We would like to include in our post any comment you might have as to why they are allowed to sponsor and attend WordCamps in light of that, so that the public has a better understanding of why WordCamps would get involved with such a company and take money that has been made by taking advantage of people. We would also like to include in our post any comment you might have as to any restrictions you place on what kinds of companies can sponsor and attend WordCamps.
If they were not aware of SiteLock’s reputation before, it seems that could have at least indicated that and that they reviewing things, but the lack of response points to them being aware of what SiteLock does and being okay with being involved with them.
If would like to let them know how you feel about that you can contact the central organization for WordCamp’s here. You also might want to contact ones happening locally that SiteLock is involved in, to see if they are aware of what one their sponsors is up to.
Hosting Recommendation Too
This isn’t the only Sitelock connection with WordPress. As we discussed in a recent post, one of the owners of Sitelock is also the CEO of a major web hosting provide, Endurance International Group. Endurance has many brand names they provide web hosting under, one of those being Bluehost. Bluehost has come up repeatedly in complaints about Sitelock. Bluehost is also one of the web hosts listed on the Hosting page on wordpress.org:
That page has a top level menu link of the website, so we would assume that brings in a lot of business to them.
In the complaints about the web security company SiteLock we have seen, one of the things that comes up frequently is the widely variable and often times excessive prices for their services. In some cases the pricing would be within reason if you were getting a high quality service, but as we found while helping to fix a website after SiteLock did a malware removal on it few days ago, you get the opposite of that from them.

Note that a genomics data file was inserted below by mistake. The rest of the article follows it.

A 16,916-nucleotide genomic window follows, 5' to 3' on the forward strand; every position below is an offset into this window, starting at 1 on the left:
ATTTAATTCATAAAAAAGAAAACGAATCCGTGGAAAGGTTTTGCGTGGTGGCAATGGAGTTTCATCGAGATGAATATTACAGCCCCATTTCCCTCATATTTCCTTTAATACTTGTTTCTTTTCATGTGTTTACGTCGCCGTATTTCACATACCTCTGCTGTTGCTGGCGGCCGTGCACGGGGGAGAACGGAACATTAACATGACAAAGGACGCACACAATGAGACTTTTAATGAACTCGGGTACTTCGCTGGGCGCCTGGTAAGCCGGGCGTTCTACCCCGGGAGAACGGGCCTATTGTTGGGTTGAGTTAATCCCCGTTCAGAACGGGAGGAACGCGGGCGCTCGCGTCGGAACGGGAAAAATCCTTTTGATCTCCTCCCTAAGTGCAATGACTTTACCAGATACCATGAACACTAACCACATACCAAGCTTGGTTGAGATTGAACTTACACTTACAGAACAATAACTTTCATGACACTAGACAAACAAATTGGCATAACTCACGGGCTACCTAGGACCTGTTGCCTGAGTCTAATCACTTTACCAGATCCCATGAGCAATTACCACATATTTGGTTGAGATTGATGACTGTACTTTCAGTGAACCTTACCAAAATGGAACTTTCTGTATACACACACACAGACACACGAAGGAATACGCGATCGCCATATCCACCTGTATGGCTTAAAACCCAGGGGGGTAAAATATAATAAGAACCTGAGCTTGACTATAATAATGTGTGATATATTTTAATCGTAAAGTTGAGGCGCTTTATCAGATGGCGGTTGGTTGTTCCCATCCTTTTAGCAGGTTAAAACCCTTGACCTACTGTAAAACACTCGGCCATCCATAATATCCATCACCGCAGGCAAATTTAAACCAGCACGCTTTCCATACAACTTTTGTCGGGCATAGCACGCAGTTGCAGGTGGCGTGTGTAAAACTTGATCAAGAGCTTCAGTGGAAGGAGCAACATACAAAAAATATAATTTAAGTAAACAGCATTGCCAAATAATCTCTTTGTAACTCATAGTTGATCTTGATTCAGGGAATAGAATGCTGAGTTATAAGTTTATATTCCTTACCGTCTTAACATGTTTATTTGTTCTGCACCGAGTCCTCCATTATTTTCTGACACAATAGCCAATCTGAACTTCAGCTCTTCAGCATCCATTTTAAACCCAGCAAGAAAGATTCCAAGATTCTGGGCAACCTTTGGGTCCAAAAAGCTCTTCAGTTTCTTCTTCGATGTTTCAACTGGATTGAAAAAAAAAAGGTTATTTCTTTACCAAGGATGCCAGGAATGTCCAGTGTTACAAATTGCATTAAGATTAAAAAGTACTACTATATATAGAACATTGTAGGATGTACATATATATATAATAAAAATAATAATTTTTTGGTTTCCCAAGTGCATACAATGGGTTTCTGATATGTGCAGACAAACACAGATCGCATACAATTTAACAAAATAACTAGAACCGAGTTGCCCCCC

This incident involved one of SiteLock’s partner web host, though not one the ones run by the owners of SiteLock. Instead it is GoDaddy, for which we found a couple of security issues on their end while looking into this as well.
What happened in this cases is that SiteLock through GoDaddy was hired to clean up malware on the website. Afterwards though the website was screwed up, with the styling gone and shortcodes showing up on the pages (instead of being processed). GoDaddy told the website’s owner that they would need to have someone update WordPress and re-install the theme they used.
None of this made a whole lot of sense. After removing malware or doing some other cleanup the website should appear as it did before. The theme shouldn’t be missing, unless it had been completely replaced with malicious code (which we have never seen happen). Also a part of a proper cleanup is making the website secure as possible, which would, in part ,involve updating the software on the website.
When we got in to the WordPress admin area to look over things we found that theme actually was still there, but wasn’t activated. The only reason we could think for changing to another theme would be to check if the theme being used was causing the malware to be served up, but after that checking was finished it should be reactivated.
We also found that all of the plugins were deactivated, the same explanation as the theme might explain them being deactivated. But again they should have been reactivated if that was the case. This was more problematic to deal with since we didn’t know which, if any, of the plugins were not active before the cleanup and did not need to be re-activated.
Not only did WordPress still need to be updated, but so did the plugins and themes.